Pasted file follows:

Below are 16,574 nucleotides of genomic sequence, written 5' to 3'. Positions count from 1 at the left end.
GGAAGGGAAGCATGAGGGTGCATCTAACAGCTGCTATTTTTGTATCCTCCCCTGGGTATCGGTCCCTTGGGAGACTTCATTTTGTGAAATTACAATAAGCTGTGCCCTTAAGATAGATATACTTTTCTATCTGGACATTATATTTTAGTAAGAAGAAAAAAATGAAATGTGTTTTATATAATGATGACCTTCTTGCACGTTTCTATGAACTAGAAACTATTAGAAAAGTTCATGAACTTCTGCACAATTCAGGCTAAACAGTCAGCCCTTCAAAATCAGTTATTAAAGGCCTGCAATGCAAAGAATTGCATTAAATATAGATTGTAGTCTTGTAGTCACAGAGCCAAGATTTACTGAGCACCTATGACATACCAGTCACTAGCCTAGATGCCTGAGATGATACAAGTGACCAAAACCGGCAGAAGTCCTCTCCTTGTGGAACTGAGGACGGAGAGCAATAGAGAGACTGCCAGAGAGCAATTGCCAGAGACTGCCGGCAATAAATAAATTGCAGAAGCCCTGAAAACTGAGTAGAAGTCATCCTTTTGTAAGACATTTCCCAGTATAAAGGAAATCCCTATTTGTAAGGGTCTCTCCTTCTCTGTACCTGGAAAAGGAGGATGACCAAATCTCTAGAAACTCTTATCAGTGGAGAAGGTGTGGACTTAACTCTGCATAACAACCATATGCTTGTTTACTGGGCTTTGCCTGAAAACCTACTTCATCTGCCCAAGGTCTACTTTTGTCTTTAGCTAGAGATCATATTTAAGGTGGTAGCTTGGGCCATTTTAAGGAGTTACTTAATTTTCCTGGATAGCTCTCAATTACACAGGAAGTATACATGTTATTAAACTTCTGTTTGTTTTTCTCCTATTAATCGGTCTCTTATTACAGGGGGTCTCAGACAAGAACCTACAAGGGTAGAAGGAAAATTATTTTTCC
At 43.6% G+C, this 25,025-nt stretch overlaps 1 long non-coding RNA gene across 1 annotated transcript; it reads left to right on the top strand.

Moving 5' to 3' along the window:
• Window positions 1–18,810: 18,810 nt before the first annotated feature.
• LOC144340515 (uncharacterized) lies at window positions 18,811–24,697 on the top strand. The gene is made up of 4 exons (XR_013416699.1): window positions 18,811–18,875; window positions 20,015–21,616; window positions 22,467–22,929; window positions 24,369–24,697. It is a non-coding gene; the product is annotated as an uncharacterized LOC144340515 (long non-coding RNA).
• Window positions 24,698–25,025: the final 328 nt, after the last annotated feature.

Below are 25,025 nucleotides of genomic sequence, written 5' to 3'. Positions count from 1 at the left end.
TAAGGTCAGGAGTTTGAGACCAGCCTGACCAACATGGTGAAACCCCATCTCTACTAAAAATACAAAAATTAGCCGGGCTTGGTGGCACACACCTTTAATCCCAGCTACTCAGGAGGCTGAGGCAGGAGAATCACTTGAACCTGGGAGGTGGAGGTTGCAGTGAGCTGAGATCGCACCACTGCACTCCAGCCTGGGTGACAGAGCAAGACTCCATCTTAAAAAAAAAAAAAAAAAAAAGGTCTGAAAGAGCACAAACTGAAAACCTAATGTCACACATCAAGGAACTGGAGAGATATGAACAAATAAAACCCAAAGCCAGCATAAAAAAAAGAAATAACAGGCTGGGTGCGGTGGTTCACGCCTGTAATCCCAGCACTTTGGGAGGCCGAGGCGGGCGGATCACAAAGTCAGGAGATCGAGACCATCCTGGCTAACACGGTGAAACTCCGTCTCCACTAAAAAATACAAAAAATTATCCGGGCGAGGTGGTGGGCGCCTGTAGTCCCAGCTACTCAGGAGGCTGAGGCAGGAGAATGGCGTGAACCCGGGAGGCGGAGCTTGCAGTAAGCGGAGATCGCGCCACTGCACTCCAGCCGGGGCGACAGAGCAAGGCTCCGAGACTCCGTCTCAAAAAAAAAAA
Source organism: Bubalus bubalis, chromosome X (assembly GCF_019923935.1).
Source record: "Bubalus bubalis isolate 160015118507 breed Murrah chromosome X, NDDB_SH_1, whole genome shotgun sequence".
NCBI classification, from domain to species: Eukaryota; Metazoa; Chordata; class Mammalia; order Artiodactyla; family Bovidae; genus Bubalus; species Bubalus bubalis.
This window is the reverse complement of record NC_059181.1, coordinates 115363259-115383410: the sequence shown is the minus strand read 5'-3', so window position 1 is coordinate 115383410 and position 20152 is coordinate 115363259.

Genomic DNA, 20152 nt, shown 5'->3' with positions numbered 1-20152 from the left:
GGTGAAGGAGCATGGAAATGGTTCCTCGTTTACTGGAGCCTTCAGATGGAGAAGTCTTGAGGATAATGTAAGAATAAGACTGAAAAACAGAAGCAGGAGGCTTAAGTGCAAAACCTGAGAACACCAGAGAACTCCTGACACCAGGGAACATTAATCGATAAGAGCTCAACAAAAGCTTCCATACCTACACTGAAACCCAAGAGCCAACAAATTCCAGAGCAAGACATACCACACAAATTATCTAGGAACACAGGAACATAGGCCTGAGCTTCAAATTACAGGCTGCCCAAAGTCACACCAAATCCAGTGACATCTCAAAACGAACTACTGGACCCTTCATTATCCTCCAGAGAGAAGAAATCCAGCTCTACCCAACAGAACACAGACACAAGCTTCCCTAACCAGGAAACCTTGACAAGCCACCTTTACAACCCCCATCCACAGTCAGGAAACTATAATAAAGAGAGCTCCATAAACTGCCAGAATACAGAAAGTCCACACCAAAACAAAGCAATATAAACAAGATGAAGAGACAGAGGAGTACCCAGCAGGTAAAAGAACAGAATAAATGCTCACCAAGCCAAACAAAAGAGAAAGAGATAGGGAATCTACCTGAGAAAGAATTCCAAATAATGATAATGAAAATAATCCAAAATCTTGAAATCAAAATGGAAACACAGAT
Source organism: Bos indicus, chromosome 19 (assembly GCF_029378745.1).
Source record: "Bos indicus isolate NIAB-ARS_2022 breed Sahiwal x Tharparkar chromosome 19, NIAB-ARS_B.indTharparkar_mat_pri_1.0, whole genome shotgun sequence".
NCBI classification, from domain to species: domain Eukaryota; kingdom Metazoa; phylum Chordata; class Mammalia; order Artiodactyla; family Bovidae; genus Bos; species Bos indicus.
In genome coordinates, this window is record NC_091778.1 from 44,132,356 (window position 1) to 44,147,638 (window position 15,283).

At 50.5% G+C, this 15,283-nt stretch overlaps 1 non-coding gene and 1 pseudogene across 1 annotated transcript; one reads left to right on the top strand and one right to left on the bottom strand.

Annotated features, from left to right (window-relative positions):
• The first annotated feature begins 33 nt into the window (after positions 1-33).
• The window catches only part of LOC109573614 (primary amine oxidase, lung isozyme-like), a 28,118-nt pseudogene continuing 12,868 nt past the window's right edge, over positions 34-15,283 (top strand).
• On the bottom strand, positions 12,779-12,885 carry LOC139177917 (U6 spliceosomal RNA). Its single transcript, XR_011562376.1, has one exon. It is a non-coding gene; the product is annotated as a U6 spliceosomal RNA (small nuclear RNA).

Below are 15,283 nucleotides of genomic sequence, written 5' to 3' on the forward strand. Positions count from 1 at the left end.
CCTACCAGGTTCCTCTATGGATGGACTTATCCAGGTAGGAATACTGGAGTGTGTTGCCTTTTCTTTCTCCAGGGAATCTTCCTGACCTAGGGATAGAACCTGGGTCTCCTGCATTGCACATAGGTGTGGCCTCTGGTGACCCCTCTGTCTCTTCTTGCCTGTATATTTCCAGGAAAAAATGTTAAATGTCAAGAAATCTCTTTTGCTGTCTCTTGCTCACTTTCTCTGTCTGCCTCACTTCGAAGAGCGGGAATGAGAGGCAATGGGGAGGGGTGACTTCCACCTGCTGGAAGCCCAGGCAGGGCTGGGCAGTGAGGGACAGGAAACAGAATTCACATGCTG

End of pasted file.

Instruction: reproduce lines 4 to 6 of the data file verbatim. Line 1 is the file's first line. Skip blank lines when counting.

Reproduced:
Moving 5' to 3' along the window:
• Window positions 1–18,810: 18,810 nt before the first annotated feature.
• LOC144340515 (uncharacterized) lies at window positions 18,811–24,697 on the top strand. The gene is made up of 4 exons (XR_013416699.1): window positions 18,811–18,875; window positions 20,015–21,616; window positions 22,467–22,929; window positions 24,369–24,697. It is a non-coding gene; the product is annotated as an uncharacterized LOC144340515 (long non-coding RNA).